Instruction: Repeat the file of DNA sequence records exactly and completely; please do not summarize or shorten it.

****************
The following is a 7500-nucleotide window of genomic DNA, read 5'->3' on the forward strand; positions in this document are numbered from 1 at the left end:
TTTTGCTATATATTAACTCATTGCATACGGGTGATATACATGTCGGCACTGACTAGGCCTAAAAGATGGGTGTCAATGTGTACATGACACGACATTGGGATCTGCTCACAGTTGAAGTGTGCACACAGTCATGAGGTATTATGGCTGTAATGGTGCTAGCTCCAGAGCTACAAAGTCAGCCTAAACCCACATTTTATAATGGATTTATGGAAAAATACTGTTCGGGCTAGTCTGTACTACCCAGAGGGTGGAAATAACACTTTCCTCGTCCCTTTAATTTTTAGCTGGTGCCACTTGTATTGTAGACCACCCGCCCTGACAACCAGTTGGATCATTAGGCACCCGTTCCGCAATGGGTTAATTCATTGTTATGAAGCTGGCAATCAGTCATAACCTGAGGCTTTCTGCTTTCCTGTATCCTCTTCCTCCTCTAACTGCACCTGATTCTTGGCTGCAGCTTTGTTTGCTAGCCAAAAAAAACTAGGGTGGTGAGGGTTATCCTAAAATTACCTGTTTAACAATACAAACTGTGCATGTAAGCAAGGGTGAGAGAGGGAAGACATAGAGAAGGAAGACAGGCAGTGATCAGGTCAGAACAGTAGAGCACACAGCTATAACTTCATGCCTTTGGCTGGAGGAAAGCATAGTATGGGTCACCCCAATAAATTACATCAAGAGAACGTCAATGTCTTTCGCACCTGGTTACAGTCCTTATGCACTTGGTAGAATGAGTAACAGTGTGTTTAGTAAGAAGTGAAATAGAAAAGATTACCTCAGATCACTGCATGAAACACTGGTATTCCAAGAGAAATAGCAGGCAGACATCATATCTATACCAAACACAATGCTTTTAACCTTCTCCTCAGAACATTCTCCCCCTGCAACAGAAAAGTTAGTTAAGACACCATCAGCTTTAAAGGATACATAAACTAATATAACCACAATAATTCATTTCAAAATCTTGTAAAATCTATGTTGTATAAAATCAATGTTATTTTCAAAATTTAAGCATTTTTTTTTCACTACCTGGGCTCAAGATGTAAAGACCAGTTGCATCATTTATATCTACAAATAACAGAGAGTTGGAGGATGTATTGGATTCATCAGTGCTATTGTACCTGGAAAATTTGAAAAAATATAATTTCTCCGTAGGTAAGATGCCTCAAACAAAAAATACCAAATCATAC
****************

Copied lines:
The following is a 7500-nucleotide window of genomic DNA, read 5'->3' on the forward strand; positions in this document are numbered from 1 at the left end:
TTTTGCTATATATTAACTCATTGCATACGGGTGATATACATGTCGGCACTGACTAGGCCTAAAAGATGGGTGTCAATGTGTACATGACACGACATTGGGATCTGCTCACAGTTGAAGTGTGCACACAGTCATGAGGTATTATGGCTGTAATGGTGCTAGCTCCAGAGCTACAAAGTCAGCCTAAACCCACATTTTATAATGGATTTATGGAAAAATACTGTTCGGGCTAGTCTGTACTACCCAGAGGGTGGAAATAACACTTTCCTCGTCCCTTTAATTTTTAGCTGGTGCCACTTGTATTGTAGACCACCCGCCCTGACAACCAGTTGGATCATTAGGCACCCGTTCCGCAATGGGTTAATTCATTGTTATGAAGCTGGCAATCAGTCATAACCTGAGGCTTTCTGCTTTCCTGTATCCTCTTCCTCCTCTAACTGCACCTGATTCTTGGCTGCAGCTTTGTTTGCTAGCCAAAAAAAACTAGGGTGGTGAGGGTTATCCTAAAATTACCTGTTTAACAATACAAACTGTGCATGTAAGCAAGGGTGAGAGAGGGAAGACATAGAGAAGGAAGACAGGCAGTGATCAGGTCAGAACAGTAGAGCACACAGCTATAACTTCATGCCTTTGGCTGGAGGAAAGCATAGTATGGGTCACCCCAATAAATTACATCAAGAGAACGTCAATGTCTTTCGCACCTGGTTACAGTCCTTATGCACTTGGTAGAATGAGTAACAGTGTGTTTAGTAAGAAGTGAAATAGAAAAGATTACCTCAGATCACTGCATGAAACACTGGTATTCCAAGAGAAATAGCAGGCAGACATCATATCTATACCAAACACAATGCTTTTAACCTTCTCCTCAGAACATTCTCCCCCTGCAACAGAAAAGTTAGTTAAGACACCATCAGCTTTAAAGGATACATAAACTAATATAACCACAATAATTCATTTCAAAATCTTGTAAAATCTATGTTGTATAAAATCAATGTTATTTTCAAAATTTAAGCATTTTTTTTTCACTACCTGGGCTCAAGATGTAAAGACCAGTTGCATCATTTATATCTACAAATAACAGAGAGTTGGAGGATGTATTGGATTCATCAGTGCTATTGTACCTGGAAAATTTGAAAAAATATAATTTCTCCGTAGGTAAGATGCCTCAAACAAAAAATACCAAATCATAC